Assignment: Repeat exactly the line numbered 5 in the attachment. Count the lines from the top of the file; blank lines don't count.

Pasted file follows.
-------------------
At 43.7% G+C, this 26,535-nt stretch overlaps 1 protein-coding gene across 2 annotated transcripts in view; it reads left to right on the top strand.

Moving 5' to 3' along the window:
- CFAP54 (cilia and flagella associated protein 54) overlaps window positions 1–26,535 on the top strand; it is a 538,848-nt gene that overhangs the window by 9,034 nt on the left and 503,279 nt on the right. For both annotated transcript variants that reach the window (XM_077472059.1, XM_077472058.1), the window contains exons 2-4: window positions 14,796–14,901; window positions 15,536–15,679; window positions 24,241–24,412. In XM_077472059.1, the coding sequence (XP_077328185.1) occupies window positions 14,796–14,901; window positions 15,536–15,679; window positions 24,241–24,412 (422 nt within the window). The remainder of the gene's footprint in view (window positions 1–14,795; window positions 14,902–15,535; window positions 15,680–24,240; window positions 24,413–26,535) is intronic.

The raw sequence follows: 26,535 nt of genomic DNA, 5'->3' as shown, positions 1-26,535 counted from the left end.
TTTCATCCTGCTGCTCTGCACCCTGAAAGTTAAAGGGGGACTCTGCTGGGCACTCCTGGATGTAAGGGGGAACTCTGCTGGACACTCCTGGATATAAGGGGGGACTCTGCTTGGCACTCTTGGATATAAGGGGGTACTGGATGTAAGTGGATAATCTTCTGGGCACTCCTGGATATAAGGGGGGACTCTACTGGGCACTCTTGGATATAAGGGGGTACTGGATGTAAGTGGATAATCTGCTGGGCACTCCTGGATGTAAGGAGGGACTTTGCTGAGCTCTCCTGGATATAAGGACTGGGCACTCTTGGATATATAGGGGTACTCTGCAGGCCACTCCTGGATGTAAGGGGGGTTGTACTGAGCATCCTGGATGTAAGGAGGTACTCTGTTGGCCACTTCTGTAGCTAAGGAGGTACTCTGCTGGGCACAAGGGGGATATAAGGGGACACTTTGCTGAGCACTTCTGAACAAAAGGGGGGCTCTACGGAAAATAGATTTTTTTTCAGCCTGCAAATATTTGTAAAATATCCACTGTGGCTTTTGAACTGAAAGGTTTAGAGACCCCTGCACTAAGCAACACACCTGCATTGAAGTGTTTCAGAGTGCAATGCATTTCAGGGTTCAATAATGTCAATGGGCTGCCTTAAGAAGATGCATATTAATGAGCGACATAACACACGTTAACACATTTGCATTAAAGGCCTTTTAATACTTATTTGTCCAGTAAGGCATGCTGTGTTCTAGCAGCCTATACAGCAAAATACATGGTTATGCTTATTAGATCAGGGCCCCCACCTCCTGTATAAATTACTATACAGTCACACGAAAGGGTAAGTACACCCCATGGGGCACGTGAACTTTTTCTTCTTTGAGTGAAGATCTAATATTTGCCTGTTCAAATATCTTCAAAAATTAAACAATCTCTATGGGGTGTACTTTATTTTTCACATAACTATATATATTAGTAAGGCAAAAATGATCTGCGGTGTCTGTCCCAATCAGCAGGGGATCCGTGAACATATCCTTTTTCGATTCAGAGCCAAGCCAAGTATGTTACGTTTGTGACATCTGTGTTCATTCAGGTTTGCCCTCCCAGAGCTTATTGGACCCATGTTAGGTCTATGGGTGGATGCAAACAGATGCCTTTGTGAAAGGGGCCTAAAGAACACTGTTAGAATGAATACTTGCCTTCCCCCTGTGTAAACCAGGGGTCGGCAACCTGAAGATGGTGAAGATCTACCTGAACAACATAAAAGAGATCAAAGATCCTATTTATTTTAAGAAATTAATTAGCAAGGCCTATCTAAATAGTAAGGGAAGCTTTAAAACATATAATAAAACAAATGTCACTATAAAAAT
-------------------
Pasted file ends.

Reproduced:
TTTCATCCTGCTGCTCTGCACCCTGAAAGTTAAAGGGGGACTCTGCTGGGCACTCCTGGATGTAAGGGGGAACTCTGCTGGACACTCCTGGATATAAGGGGGGACTCTGCTTGGCACTCTTGGATATAAGGGGGTACTGGATGTAAGTGGATAATCTTCTGGGCACTCCTGGATATAAGGGGGGACTCTACTGGGCACTCTTGGATATAAGGGGGTACTGGATGTAAGTGGATAATCTGCTGGGCACTCCTGGATGTAAGGAGGGACTTTGCTGAGCTCTCCTGGATATAAGGACTGGGCACTCTTGGATATATAGGGGTACTCTGCAGGCCACTCCTGGATGTAAGGGGGGTTGTACTGAGCATCCTGGATGTAAGGAGGTACTCTGTTGGCCACTTCTGTAGCTAAGGAGGTACTCTGCTGGGCACAAGGGGGATATAAGGGGACACTTTGCTGAGCACTTCTGAACAAAAGGGGGGCTCTACGGAAAATAGATTTTTTTTCAGCCTGCAAATATTTGTAAAATATCCACTGTGGCTTTTGAACTGAAAGGTTTAGAGACCCCTGCACTAAGCAACACACCTGCATTGAAGTGTTTCAGAGTGCAATGCATTTCAGGGTTCAATAATGTCAATGGGCTGCCTTAAGAAGATGCATATTAATGAGCGACATAACACACGTTAACACATTTGCATTAAAGGCCTTTTAATACTTATTTGTCCAGTAAGGCATGCTGTGTTCTAGCAGCCTATACAGCAAAATACATGGTTATGCTTATTAGATCAGGGCCCCCACCTCCTGTATAAATTACTATACAGTCACACGAAAGGGTAAGTACACCCCATGGGGCACGTGAACTTTTTCTTCTTTGAGTGAAGATCTAATATTTGCCTGTTCAAATATCTTCAAAAATTAAACAATCTCTATGGGGTGTACTTTATTTTTCACATAACTATATATATTAGTAAGGCAAAAATGATCTGCGGTGTCTGTCCCAATCAGCAGGGGATCCGTGAACATATCCTTTTTCGATTCAGAGCCAAGCCAAGTATGTTACGTTTGTGACATCTGTGTTCATTCAGGTTTGCCCTCCCAGAGCTTATTGGACCCATGTTAGGTCTATGGGTGGATGCAAACAGATGCCTTTGTGAAAGGGGCCTAAAGAACACTGTTAGAATGAATACTTGCCTTCCCCCTGTGTAAACCAGGGGTCGGCAACCTGAAGATGGTGAAGATCTACCTGAACAACATAAAAGAGATCAAAGATCCTATTTATTTTAAGAAATTAATTAGCAAGGCCTATCTAAATAGTAAGGGAAGCTTTAAAACATATAATAAAACAAATGTCACTATAAAAAT